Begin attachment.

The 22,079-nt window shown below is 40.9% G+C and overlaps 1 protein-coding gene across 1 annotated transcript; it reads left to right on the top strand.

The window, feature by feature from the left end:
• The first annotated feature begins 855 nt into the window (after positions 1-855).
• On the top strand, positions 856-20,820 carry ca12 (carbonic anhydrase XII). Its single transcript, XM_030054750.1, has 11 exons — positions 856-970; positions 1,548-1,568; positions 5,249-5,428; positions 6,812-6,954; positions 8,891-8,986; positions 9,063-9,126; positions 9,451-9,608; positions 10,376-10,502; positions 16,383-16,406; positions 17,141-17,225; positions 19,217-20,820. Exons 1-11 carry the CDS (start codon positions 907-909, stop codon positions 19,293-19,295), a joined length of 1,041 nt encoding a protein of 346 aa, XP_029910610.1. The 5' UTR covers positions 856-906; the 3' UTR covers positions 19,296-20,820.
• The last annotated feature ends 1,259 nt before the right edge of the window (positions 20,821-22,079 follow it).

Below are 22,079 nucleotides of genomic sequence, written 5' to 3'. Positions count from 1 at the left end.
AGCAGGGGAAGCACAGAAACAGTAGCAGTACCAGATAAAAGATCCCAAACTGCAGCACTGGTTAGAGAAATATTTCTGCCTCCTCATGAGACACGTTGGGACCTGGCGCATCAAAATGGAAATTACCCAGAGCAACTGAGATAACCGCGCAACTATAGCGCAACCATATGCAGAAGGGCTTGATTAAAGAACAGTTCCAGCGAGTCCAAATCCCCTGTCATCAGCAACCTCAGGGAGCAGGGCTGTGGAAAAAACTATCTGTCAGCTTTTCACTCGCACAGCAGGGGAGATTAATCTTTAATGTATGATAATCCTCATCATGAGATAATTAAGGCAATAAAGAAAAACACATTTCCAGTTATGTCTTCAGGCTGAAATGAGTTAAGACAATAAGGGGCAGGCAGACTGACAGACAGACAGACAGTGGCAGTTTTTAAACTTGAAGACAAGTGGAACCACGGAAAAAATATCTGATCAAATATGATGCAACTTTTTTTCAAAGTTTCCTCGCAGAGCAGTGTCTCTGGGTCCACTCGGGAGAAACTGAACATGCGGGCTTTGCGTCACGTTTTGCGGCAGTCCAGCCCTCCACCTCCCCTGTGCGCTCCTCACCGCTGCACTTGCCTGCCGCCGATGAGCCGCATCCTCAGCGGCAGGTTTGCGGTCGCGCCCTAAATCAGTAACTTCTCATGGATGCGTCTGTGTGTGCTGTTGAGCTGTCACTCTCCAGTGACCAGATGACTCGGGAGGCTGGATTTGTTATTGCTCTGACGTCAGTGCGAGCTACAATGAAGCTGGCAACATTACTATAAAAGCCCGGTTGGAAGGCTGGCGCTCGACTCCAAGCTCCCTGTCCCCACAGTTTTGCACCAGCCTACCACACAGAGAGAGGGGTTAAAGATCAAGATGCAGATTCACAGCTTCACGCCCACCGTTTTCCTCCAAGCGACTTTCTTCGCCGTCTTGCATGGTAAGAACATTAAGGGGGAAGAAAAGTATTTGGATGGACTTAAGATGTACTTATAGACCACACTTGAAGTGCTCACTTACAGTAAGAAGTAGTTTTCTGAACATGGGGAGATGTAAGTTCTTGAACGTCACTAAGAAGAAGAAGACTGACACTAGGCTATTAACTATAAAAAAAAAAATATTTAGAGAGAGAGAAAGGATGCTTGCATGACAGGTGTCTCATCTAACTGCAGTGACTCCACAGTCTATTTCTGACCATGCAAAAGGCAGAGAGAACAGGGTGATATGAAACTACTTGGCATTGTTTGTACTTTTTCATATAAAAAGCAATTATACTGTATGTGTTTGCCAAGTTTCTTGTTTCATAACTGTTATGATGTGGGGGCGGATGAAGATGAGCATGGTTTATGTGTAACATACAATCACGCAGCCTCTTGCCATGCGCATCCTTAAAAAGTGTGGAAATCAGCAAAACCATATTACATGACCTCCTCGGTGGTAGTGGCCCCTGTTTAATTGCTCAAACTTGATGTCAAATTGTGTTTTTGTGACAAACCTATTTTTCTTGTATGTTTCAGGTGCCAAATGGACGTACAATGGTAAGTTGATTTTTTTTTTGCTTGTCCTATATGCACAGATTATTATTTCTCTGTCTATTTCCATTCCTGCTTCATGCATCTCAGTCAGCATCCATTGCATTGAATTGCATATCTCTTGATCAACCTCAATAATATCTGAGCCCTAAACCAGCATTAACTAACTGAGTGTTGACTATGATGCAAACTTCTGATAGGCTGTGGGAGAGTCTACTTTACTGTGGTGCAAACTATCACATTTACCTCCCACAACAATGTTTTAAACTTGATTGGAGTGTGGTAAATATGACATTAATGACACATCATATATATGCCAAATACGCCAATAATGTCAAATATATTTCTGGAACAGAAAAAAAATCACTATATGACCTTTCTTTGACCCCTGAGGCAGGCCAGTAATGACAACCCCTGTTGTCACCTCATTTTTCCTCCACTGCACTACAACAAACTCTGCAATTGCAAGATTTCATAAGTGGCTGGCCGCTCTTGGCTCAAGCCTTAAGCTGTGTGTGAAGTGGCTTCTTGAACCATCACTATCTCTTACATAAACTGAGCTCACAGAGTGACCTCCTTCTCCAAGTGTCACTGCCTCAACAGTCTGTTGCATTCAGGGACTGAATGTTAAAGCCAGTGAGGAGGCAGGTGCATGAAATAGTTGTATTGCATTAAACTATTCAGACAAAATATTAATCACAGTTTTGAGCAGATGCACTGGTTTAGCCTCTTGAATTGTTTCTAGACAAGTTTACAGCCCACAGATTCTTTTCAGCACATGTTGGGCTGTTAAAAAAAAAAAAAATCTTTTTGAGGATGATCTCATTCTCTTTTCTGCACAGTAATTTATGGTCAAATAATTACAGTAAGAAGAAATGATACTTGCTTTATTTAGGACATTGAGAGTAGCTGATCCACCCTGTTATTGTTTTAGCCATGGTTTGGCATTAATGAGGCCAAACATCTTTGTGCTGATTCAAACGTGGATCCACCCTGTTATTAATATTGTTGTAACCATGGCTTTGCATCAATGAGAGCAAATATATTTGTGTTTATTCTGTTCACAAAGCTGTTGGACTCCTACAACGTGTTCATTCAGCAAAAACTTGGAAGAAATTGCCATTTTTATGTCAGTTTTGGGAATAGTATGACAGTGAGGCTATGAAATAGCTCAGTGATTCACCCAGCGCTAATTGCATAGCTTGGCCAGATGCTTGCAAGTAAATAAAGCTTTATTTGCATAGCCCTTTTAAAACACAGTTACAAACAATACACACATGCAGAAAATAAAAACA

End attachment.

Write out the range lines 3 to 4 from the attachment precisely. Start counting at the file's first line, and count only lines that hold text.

• The first annotated feature begins 855 nt into the window (after positions 1-855).
• On the top strand, positions 856-20,820 carry ca12 (carbonic anhydrase XII). Its single transcript, XM_030054750.1, has 11 exons — positions 856-970; positions 1,548-1,568; positions 5,249-5,428; positions 6,812-6,954; positions 8,891-8,986; positions 9,063-9,126; positions 9,451-9,608; positions 10,376-10,502; positions 16,383-16,406; positions 17,141-17,225; positions 19,217-20,820. Exons 1-11 carry the CDS (start codon positions 907-909, stop codon positions 19,293-19,295), a joined length of 1,041 nt encoding a protein of 346 aa, XP_029910610.1. The 5' UTR covers positions 856-906; the 3' UTR covers positions 19,296-20,820.